Donor Spotlight

Michael Sieczka

Photo: Michael Siezcka and wifeMichael Sieczka and wife, Heather Cameron visiting Narragansett Bay in Newport, RI the site of their wedding in 2001.

Michael Sieczka, BSN, RN, works in Clinical Informatics and has been a Dignity Health nurse for 11 years. He's currently the manager for EHR physician adoption, and his team leads the physician engagement portion of the Cerner acute EHR implementations.

What areas do you philanthropically support and why?

It varies. As a remote employee traveling to different facilities for EHR implementations I get the opportunity to visit a broad cross-section of our diverse organization – size, geographical location, population served, longevity in the community and within CHW/Dignity Health – and this had led me to support a variety of Dignity Health philanthropic projects and services.

Two examples: I have donated to CHMC after seeing their commitment to the urban community they serve demonstrated by both the front line staff (particularly in the ED) and the leadership team. An area that I have not visited yet, but is coming onto our schedule soon is Mark Twain. During the fires there last year, I read about the commitment of some of our own staff to being on the job, ensuring their patients were safe. Placing those in our care ahead of their own families and property caught my attention. I was able to support the employee assistance drive set up for those members of our work family who suffered a loss – It was very satisfying to know that this time, the direct recipients were some of our own.

The diversity of services (and settings) and the level of commitment of those involved motivates me to support multiple efforts to keep that diversity of services available.

What motivated you to start giving?

I first started giving as an outlet to avoid maxing out my PTO bank and seeing the hours lost. What I quickly learned is that the benefit I received was far more personal than I expected – when you donate, you start to hear more about the activities that are supported by philanthropy and how they provide a variety of resources ranging from the most basic of human needs, to the most advanced technologies – and that transformed my thinking from a practical decision, to a matter of humanitarianisms close to home (my varied, adopted homes).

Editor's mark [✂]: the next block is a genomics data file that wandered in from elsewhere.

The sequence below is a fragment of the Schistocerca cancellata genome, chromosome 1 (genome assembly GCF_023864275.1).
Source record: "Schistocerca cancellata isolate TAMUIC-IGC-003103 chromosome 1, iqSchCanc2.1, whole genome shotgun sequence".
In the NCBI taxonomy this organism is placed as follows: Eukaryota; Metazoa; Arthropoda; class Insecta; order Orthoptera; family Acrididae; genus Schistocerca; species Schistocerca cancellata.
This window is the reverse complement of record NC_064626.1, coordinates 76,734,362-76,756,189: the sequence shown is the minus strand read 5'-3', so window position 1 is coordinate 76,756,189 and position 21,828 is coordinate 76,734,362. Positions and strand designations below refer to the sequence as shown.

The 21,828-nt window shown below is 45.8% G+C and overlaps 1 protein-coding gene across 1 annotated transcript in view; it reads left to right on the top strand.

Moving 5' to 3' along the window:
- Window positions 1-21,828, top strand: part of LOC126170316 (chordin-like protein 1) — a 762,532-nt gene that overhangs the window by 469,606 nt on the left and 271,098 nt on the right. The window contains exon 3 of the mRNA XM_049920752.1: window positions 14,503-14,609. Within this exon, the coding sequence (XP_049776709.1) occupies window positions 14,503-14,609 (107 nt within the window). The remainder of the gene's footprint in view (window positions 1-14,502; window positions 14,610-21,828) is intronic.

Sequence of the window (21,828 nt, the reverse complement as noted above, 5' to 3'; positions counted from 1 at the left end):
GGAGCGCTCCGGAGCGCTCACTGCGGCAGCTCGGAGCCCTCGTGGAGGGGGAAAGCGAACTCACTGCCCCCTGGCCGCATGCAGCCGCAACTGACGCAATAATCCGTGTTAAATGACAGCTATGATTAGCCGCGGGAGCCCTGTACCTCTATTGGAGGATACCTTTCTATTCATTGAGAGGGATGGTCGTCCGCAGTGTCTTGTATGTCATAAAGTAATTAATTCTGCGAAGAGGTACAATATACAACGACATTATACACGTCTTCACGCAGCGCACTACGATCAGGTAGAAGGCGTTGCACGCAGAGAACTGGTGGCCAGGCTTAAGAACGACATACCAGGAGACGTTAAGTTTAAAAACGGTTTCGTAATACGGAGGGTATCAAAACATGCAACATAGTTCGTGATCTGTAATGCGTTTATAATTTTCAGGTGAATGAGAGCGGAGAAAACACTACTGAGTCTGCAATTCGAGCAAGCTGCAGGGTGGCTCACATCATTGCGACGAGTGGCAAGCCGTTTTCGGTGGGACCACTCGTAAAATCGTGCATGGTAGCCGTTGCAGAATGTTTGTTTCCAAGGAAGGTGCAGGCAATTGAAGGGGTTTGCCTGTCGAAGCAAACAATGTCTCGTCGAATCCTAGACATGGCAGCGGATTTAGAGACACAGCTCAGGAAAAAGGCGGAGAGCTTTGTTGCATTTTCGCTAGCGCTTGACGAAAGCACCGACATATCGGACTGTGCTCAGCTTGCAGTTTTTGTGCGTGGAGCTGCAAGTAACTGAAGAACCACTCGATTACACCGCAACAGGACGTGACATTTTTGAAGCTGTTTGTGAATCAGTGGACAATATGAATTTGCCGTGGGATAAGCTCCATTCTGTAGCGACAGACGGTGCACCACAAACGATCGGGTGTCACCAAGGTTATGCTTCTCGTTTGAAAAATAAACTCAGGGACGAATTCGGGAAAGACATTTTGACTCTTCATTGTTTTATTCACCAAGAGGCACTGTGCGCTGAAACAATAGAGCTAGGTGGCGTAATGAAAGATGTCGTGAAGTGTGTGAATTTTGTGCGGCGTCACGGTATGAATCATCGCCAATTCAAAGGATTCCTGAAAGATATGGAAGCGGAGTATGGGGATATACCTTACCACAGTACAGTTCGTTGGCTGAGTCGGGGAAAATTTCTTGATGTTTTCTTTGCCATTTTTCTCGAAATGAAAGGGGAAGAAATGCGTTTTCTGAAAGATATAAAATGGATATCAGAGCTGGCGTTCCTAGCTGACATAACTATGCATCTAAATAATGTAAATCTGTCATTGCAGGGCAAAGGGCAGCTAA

While I wish my initial motivation was more poetic or heart-felt, I think it may be a common opportunity. The takeaway for me is that it does not really matter how I started, it is the realization that when I give (in whatever form) to an organization where I can see the difference it makes, that satisfaction has paid me back many times over. The bottom line is that I get so much more than I give.

Why do you think it’s important to be engaged through philanthropy as a Dignity Health employee?

I have been with Dignity Health/CHW for more than a decade – the first half or so at St Rose, and the remainder with the System Clinical Informatics team. I have been engaged in hospital operations throughout both portions of my tenure, but I still had very little idea how much of the work that is done relies on the philanthropic efforts from the community and employees. The Dignity Health mission is what brought me to the organization, and has kept me engaged and enthusiastic; donating directly strengthens that connection.

I believe that the more ways an employee can participate in the community of our hospitals and clinics, the better they understand what it is we do and the care we deliver. I know that is true for me – as I continue to expand my perspective I expect to be surprised again and again by learning about the good that is done, and the unexpected sources. The more I learn, the more compelled I feel to be part of the good work that happens around us every day.

What’s your fondest memory of working at Dignity Health?

I have many fond memories that I think are best described collectively as a sense of teamwork – While I have been a part of several departments and teams, the underlying belief that we are all connected in our commitment to serving the patient has been at the heart of every team’s motivation. The fact that I see that same sense of teamwork in each of the departments and hospitals I visit resonates with me. Each team is different to be sure, but to see that sense of shared effort, shared commitment, and shared spirit is something not every organization has – that we have it is something we can all take pride in. I know I do.

Being part of the teams on several nursing units got me through the transitions from being an uncertain new graduate nurse, to being confident in caring for critically ill patients in the ICU. The same team mentality is what brought me to Clinical Informatics where the very nature of our work benefits so many more patients across our system.

What’s one fun fact others might not know about you?

When we were married, my wife (Heather) and I eloped to Newport, RI. The photo featured here is from our return visit to Castle Hill Lighthouse just a few weeks ago – we were married on that very spot it 2001.